Children diagnosed with ADHD often have day to day social and emotional issues. It’s little wonder when the part of their brain that says ‘slow down’ hasn’t learned how to send that message to the system. So the child bounces and spins – or daydreams and dithers, and doesn’t learn about personal space, turn taking, non-verbal cues from peers and teachers that are the big governors of our social success.
Add to that an almost 100% hit rate of sensory issues – prickly socks can take up 100% of a child’s available brain bandwidth. Or the sound of the fan, the lawnmower out on the school oval or the smell of the candle in the corner. So, what’s left over for spelling, reading and times tables – well, not much really.
What’s the solution?
Sadly, there’s no magic pill – there’s no single medication, therapeutic approach or behavioural solution for the neuro-diverse children. But there are things that really do work at home and in the classroom that help the prefrontal cortex to start learning the patterns for organisation and regulation.
Stimulant medication seems to garner a whole range of uninformed and fear-based reactions. We don’t expect someone with epilepsy to simply manage their neurological condition and ‘get over it’ – so why do we expect this with ADHD? Medication is not the solution for every child – but it’s also not the devil either. Well-researched, well-prescribed and well-managed schedules of stimulant medication is exactly what some children and their families need to be successful – behaviourally, socially, emotionally and in their learning too.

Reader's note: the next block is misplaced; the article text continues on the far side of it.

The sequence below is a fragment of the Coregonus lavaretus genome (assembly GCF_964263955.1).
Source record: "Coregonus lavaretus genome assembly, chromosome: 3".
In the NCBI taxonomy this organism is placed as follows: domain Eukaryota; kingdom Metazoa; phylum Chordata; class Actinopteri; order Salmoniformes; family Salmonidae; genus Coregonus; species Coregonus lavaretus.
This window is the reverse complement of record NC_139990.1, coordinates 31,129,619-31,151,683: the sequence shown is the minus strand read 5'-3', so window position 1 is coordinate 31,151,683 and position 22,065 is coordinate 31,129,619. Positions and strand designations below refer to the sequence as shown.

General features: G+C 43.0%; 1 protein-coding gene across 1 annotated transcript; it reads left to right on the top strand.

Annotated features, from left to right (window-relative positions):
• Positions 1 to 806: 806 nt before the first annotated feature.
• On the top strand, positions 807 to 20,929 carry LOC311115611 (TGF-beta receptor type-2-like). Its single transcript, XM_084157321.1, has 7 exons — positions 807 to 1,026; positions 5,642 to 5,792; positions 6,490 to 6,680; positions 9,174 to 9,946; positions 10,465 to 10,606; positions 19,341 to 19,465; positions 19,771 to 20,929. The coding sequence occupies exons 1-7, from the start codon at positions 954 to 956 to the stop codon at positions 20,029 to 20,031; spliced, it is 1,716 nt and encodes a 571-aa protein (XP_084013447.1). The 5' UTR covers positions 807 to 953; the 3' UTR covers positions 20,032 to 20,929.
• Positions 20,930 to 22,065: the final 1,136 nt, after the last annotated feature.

Environmental modifications. Regular movement helps all children to learn – but it really helps children with ADHD to up their levels of dopamine. It can be as simple as putting a child’s pencil pot at the front of the room and getting the child to get up to change pencils, or having a desk at the front of the room and the back of the room. As long as the child is working they can move between the desks. Elastic bands around chair legs to keep legs bouncing without disrupting others. Fidget toys, wobble cushions – there are multiple options that work if used well. Ask a paediatric Occupational Therapist for heaps of strategies to modify environments successfully to engage a child in their learning environment better.
Teach the ‘how to’s’ of planning and organisation. It is not a natural state for the child with ADHD, so teach a child how to get organised. Have places for particular things – predictable, not too many, not too complex. Teach – in small increments – how to sort out spaces, how to tidy, how to organise resources. Make it simple. Make it obvious. Help a child to plan their time. How to start, what to start with and how long to take.
Move to learn – homework on the scooter, on the trampoline (or even not at all) adds an element of fun. Naturally, the movement is doing its job with dopamine so it’s a win-win. Punctuate learning with trips to get a drink (children will see to this themselves in the classroom if they’re not moving enough by forever going to the toilet). Brain gym activities where the midline is crossed helps the ADHD brain – do more of these – in class and at home.